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Turkish lira banknotes are seen in this file photo illustration shot in Istanbul, Turkey, January 7, 2014. Turkey's central bank is expected to make an interest rate decision this week.    REUTERS/Murad Sezer/FilesGLOBAL BUSINESS WEEK AHEAD PACKAGE - SEARCH "BUSINESS WEEK AHEAD AUGUST 17" FOR ALL IMAGES

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piontkovskij

              “In Ukraine, even with a delay and the high price paid, a dangerous deathly expansion of Western alliances has been stopped. From a quasi-Weimar state on the defensive, Russia has now gone back to its familiar role as a victorious country, back to a new self-confidence.“ Karaganov, a Eurasian thinker with an additional chromosome instead of a brain fold.   For over twenty years I have been trying to explain to the delusional Russian political class some realities that I believe to be quite obvious to any normal human being. I persist in this hopeless mission, because this serious illness affecting the “nation’s brains” is leading my country to inevitable disaster.   The most important obsession of Russian foreign policy discourse is a

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poker_cov

    “They (the Europeans) look at the Russian people as barbarians, who wander in Europe rejoicing, that somewhere and something can be destroyed – and destroy it just for the sake of destruction, for fun, for the pleasure of simply overseeing its demise, like hordes of savages, like huns, ready to launch as assault on the ancient Rome and to demolish the holy shrines, without any appreciation of the value of what they are destroying” Fyodor Dostoevsky (The Writer’s Diary – Dnevnik Pisatelya)   Putin has entered the final stage of his tenure at the helm of the Kremlin. Whatever he achieves abroad will not matter if the internal situation continues to disintegrate in a seemingly irreversible and self-propelling downward spiral.   The Russian president is trying the ultimate

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lukoil

  In this article, we look at the implications for Bulgaria from Lukoil’s exit from the country’s and possibly EU’s market. While Bulgaria is definitely not Lukoil’s most important market in Europe, it bears significance, due to Lukoil’s almost complete monopoly in the oil fuels sector there, further exacerbated by this country’s full reliance on Russian energy. While Lukoil’s expected exit may represent an opportunity for Bulgaria to foster competition on its energy market, this analysis suggests that for a number of internal and external reasons, it may fail to make use of it.   By some accounts, Lukoil is considering disposal of its remaining downstream assets in Europe, including its refinery and possibly retail business in Bulgaria. The refineries in Italy, the Netherlands and Romania are also up for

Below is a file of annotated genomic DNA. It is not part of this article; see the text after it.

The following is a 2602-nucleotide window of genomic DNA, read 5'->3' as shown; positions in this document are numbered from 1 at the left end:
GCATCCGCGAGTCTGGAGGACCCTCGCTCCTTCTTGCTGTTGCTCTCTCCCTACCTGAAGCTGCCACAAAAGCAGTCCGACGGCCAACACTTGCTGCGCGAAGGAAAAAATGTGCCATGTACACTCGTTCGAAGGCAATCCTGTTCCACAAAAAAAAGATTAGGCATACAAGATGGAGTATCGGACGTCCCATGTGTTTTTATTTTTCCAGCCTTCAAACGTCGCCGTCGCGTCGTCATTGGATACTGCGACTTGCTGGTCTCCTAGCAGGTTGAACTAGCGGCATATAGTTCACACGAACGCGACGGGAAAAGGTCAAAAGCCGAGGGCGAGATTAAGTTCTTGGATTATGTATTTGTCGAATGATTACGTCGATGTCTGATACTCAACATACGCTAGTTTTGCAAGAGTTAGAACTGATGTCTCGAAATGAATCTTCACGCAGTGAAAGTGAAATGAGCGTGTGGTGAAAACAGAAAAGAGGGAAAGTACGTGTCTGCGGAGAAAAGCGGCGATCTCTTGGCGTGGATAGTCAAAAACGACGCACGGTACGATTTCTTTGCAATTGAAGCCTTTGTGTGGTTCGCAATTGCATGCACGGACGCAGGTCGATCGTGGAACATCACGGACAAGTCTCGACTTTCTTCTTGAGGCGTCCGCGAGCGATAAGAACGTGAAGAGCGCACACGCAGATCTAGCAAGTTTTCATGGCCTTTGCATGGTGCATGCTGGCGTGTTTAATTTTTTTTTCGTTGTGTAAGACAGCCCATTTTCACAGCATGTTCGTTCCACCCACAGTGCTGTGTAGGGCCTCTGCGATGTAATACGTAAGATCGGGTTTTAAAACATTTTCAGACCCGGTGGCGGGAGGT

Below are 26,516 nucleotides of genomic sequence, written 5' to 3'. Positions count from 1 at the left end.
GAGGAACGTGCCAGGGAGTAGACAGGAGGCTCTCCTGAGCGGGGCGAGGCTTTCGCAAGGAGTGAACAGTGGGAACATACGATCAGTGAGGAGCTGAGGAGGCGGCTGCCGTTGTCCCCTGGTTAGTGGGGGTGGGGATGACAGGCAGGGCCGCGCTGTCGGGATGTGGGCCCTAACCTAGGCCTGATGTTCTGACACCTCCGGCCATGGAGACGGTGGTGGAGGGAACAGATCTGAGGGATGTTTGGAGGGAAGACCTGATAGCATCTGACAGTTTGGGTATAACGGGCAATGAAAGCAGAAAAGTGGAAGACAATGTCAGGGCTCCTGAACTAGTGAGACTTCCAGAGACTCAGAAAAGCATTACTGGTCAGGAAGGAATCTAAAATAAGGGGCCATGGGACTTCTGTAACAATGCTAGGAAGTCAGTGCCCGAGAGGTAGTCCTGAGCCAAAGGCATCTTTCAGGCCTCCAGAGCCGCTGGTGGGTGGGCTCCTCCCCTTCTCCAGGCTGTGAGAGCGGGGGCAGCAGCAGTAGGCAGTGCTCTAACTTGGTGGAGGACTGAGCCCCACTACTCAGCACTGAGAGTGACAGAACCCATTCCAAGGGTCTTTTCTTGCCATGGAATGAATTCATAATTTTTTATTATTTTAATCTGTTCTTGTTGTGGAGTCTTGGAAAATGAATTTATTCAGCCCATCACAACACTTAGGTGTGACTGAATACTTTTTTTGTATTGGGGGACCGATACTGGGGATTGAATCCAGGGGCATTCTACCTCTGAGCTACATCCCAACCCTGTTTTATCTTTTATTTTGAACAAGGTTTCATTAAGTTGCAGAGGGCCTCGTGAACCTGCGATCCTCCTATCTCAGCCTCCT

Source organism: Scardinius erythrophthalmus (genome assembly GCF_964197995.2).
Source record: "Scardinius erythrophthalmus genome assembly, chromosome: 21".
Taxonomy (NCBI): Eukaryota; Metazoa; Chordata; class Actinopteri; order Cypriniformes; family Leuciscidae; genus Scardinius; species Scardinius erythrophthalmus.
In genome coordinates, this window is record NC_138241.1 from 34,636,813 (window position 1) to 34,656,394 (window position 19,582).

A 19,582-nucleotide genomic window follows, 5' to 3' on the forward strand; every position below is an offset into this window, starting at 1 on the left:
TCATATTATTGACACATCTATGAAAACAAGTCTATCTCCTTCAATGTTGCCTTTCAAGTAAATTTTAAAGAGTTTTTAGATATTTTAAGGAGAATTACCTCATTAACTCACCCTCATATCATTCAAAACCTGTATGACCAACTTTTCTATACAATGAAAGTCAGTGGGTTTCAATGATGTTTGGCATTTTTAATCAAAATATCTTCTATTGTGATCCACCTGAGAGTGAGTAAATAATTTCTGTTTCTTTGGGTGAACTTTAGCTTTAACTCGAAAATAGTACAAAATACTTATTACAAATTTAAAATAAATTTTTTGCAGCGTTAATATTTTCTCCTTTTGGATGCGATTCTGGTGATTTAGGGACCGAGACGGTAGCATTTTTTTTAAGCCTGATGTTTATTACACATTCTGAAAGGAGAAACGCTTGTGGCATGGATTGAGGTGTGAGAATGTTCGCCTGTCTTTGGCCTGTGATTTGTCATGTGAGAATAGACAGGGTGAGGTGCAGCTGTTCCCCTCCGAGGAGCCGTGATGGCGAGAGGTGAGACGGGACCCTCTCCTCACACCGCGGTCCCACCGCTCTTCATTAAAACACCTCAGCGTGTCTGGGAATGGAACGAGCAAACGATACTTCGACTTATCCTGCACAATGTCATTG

This entry was posted in Bulgaria and tagged , , , , , , by A. Sorensen Henrik.

About A. Sorensen Henrik

Henrik A. Sorensen is a natural resources economist with more than four decades of professional experience. Mr. Sorensen has a BSc in Mechanical Engineering from the University of Gothenburg and MBA from McCombs School. In the first part of his career he has specialized in project finance of oil production, infrastructure, and downstream operations in the US, South-east Asia, Latin America, and later, the former Soviet Union. Since 2007 Mr. Sorensen specializes predominantly in research related to economics of natural resources.
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russia-in-decline-alex-alexiev

The article first published in americanthinker.com on 02/11/2016. On October 20, The Jamestown Foundation held a workshop in Washington D.C. titled “Russia in Decline,” with the participation of a veritable Who’s Who of senior American experts on Russia. It was the concluding exercise of an extensive research project on Russia designed to provide policy guidance to the next president of the United States. Prior to the workshop, the leader of the project, S. Enders Wimbush, had solicited written contributions by a dozen of the best-known Russian political commentators and economists.   The bottom line of both the workshop and Russian contributions was a remarkable consensus: Russia has entered a period of prolonged decline that will take many years to reverse even if it could be stopped soon, which is unlikely. The

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Снимка: vestikavkaza.ru

  Two weeks ago an event took place at the posh offices of a prominent Washington law firm with an incredible view of the nearby White House. But the discussion had little to do with U.S. presidential politics. Hosted by the America-Georgia Business Council, the high-powered conference focused on a single subject: the strategic impact of the Chinese New Silk Road project on the economies and geopolitics of Georgia, Central Asia and Eastern Europe. Assembled for the conference was group of prominent American and foreign scholars and government officials led by the distinguished American historian on Central Asia and the Caucasus, S. Frederick Starr; geopolitical guru S. Enders Wimbush; the head of Georgia’s central bank, Koba Gvenetadze; and key officials of British Petroleum (BP), the Overseas Private Investment Corporation (OPIC),